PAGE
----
Archaeidae Koch & Berendt, 1854 was initially described from fossils in Baltic amber of Eocene age. Decades later, extant species were discovered in the forests of Madagascar (Pickard-Cambridge 1881), and then were also found and documented from South Africa and Australia (Forster and Platnick 1984). The number of extant species continues to grow due to taxonomic revision, some recent (e.g., Lotz 2015; Wood and Scharff 2018). Yet thus far, the extant clades remain known only from these three areas. The fossil record has also expanded, not only in new species, but from new deposits from different parts of the world. Presently archaeid species have been described from the following deposits, ordered chronologically in geological time: Bitterfeld amber, age controversial, but likely middle Eocene (Wolfe et al. 2016; Dunlop et al. 2018); Baltic amber from the “Blue Earth” stratum (which yields much but not all commercial Baltic amber) is of mid-Eocene (Lutetian) age (Ritzkowski 1997); French Oise amber of lower Eocene age (Nel et al. 1999); Burmese amber of Late Cretaceous age (Shi et al. 2012); compression fossils from Inner Mongolia of Late Jurassic age (Huang 2019), and from Kazakhstan dated as Late Jurassic (Doludenko et al. 1990). The fossil record for archaeids is extensive compared to most other spiders, spanning deep geological time and large geographical distances. Many of the archaeid fossils are preserved in amber, which captures exquisite morphological details and thus provides more evidence about evolutionary relationships. While the northern lineages have gone extinct, the southern lineages have persisted, making Archaeidae an intriguing group for understanding ancient biogeography patterns and faunal turnover through deep time.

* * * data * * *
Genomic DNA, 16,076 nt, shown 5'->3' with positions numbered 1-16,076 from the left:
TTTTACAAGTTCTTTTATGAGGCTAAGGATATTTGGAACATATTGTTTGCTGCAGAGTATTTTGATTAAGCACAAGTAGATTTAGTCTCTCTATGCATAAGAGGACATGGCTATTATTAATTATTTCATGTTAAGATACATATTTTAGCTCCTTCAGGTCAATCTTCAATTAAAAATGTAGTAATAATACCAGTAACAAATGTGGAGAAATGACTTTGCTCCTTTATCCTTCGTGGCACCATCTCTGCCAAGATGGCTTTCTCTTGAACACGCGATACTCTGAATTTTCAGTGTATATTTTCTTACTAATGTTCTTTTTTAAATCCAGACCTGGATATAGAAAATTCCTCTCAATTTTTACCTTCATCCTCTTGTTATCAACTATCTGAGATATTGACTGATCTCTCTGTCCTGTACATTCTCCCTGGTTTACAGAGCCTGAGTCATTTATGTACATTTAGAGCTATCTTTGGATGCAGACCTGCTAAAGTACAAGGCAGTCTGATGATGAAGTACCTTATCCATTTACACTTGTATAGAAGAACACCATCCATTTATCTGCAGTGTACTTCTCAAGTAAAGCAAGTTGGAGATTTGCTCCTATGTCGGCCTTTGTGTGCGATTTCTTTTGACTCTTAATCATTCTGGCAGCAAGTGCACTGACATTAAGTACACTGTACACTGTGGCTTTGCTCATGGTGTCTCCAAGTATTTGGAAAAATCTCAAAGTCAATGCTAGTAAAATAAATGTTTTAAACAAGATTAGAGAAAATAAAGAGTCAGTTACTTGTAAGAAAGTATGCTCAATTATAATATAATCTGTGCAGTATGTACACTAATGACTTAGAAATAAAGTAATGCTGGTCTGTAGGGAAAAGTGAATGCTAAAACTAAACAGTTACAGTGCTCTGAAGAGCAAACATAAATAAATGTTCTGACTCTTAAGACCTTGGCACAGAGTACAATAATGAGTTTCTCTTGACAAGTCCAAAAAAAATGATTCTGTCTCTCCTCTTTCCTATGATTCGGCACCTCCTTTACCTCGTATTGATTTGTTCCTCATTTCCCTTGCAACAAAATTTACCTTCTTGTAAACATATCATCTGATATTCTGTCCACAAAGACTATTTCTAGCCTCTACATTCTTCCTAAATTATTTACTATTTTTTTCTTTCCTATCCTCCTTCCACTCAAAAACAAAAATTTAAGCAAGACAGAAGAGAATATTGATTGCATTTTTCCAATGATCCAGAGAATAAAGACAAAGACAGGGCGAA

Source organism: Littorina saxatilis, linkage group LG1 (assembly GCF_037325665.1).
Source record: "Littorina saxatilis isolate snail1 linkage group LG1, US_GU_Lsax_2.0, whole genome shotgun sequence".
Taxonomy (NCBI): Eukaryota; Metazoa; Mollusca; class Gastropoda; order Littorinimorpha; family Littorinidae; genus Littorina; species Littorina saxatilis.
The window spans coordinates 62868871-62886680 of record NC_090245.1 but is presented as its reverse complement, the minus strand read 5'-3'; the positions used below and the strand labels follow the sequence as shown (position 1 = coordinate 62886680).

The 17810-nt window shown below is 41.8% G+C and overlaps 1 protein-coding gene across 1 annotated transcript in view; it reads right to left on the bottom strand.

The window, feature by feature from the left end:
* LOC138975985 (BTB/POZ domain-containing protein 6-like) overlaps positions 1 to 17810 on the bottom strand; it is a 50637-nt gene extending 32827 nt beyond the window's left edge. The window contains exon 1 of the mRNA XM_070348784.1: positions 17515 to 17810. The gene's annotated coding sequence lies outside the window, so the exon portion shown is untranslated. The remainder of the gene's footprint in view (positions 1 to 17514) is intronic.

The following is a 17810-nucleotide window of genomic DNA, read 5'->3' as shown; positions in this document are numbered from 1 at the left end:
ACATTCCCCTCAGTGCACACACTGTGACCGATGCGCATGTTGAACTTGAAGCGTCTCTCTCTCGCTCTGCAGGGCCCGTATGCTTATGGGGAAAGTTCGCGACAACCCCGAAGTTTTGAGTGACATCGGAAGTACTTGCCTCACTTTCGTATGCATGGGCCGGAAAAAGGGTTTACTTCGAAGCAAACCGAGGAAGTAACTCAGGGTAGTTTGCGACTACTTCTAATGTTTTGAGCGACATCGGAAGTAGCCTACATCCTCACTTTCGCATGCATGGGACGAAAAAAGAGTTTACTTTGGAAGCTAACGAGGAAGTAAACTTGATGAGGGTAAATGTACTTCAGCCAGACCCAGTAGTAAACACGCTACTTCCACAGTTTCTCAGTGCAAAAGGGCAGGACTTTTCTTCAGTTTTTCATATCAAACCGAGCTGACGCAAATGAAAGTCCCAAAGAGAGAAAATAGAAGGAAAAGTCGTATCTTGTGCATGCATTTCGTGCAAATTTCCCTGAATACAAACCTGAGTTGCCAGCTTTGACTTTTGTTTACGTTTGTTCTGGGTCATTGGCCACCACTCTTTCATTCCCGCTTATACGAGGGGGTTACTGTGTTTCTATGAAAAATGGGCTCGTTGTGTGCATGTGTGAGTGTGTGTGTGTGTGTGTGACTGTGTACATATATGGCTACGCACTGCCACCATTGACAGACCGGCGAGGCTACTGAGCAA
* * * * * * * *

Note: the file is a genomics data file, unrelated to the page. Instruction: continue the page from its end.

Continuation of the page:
Herein, we report on the first archaeid documented from Cambay amber, from western India, dated at 50–52 Ma (Rust et al. 2010). The amber piece contains a spider exuvium, and this record extends the known distribution of archaeids to include India. India was once a part of Gondwana and break-up of this landmass started in the Middle Jurassic (Rabinowitz et al. 1983), with India breaking away from Madagascar in the Late Cretaceous (Storey et al. 1995) and traveling northward until colliding with Asia at an age hypothesized to be around 50 Ma (Garzanti et al. 1987; Rowley 1996). Cambay amber documents the Indian biota at a time when it had a tropical, broad-leaved paleoenvironment and around the time of collision with Asia.